Sondland was the wealthy hotelier who, after donating $1 million to Trump’s inauguration, was nominated to the ambassador post. He said "as a presidential appointee, I followed the directions of the president" to work with Giuliani.
What Trump and Giuliani wanted, according to Sondland’s testimony, was for Ukraine to agree to investigate his claims of 2016 election meddling and Burisma, the Ukrainian energy company that had given Biden’s son, Hunter, a seat on its board while his father was vice president. (Hunter Biden has acknowledged his role was a perceived conflict of interest but denies any wrongdoing.)
Sondland also testified that it was clear to him the White House would not schedule to a presidential summit sought by the Ukrainian government unless it agreed to announce -- even if it didn’t follow through -- on an investigation supporting Giuliani’s claims. Sondland made this clear to the Ukrainians with the help of Volker, at one point the two of them coordinating on a draft statement that could be delivered by Zelenskiy.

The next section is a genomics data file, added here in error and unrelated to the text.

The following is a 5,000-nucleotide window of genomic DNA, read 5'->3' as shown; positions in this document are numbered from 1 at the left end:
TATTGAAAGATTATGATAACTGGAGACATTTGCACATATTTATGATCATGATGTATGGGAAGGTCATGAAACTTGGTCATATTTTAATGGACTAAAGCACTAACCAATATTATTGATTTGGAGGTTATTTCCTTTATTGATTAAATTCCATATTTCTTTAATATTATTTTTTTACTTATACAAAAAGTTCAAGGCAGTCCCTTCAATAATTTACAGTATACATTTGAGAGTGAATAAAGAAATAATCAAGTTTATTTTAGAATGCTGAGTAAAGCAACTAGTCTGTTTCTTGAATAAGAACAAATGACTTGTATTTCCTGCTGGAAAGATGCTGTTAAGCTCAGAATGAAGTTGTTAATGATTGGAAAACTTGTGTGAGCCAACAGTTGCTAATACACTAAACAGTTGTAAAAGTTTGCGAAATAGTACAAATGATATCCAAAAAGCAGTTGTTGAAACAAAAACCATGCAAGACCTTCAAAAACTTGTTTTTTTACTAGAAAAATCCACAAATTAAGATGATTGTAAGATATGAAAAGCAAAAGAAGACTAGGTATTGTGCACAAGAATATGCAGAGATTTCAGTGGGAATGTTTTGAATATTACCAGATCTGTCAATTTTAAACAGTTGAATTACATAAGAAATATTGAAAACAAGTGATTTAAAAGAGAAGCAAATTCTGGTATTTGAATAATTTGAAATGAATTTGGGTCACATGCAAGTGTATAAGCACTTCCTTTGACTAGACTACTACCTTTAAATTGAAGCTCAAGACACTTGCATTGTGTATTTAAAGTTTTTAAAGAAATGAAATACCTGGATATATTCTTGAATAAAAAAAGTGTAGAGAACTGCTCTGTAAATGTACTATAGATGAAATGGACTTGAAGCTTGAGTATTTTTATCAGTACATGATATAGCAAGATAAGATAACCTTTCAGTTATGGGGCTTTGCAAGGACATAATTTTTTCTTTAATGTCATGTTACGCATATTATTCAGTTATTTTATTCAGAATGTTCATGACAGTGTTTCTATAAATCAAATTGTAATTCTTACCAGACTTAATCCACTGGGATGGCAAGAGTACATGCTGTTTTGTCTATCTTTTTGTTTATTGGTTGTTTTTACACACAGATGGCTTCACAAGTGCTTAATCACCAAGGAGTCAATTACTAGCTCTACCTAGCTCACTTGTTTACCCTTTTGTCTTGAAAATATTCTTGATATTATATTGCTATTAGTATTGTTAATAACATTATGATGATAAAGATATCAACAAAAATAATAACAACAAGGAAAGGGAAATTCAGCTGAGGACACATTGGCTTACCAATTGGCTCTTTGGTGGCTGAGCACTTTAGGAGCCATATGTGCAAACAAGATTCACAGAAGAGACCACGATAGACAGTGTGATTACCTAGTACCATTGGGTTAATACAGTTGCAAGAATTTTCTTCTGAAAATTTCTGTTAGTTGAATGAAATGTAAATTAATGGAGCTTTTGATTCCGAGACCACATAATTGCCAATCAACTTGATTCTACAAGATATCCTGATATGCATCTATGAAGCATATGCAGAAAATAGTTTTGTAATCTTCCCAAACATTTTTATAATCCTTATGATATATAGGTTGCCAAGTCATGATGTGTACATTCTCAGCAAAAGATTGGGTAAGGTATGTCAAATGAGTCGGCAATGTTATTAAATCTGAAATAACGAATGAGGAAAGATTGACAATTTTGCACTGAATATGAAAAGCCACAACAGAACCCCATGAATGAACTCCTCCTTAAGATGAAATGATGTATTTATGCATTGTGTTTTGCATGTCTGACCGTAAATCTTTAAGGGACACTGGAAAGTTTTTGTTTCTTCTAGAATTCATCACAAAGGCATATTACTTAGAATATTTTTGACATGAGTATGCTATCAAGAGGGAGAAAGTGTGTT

"I know that members of this committee have frequently framed these complicated issues in the form of a simple question: Was there a 'quid pro quo?' As I testified previously, with regard to the requested White House call and White House meeting, the answer is yes," he said.
By mid-July, Sondland said he assumed the hold on nearly $400 million in much-needed security assistance for Ukraine was part of the deal, too. He noted in his testimony that Trump never told him to the connect the two, but the connection was a logical conclusion, he said.
So, when Sondland had an opportunity to meet with a top Ukrainian aide on Sept. 1 in Warsaw, Poland, he said he told the Ukrainian aide that the money hinged on its willingness to investigate Giuliani’s claims.
Sondland said he described briefing Trump’s top aides on what he was doing, including Secretary of State Mike Pompeo, Energy Secretary Rick Perry and acting White House chief of staff Mick Mulvaney. He says he also remembers referencing the push to Vice President Pence who he says "nodded."